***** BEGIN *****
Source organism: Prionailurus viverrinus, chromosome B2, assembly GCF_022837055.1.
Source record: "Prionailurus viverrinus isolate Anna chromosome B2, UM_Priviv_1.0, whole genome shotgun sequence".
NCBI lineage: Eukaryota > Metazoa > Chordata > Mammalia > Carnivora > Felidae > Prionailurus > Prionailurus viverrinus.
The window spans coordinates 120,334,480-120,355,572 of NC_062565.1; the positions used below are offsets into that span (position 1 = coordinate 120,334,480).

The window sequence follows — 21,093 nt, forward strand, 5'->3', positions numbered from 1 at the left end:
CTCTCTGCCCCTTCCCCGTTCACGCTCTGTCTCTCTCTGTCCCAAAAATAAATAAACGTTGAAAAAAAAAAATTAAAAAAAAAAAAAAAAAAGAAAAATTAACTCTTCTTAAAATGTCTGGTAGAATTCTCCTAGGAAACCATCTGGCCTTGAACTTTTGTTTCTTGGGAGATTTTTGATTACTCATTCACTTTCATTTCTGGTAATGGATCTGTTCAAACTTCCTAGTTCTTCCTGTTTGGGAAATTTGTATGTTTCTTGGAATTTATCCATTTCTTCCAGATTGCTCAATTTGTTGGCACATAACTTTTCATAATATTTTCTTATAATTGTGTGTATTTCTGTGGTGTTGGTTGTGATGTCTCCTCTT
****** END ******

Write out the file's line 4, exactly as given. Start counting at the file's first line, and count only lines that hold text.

The window spans coordinates 120,334,480-120,355,572 of NC_062565.1; the positions used below are offsets into that span (position 1 = coordinate 120,334,480).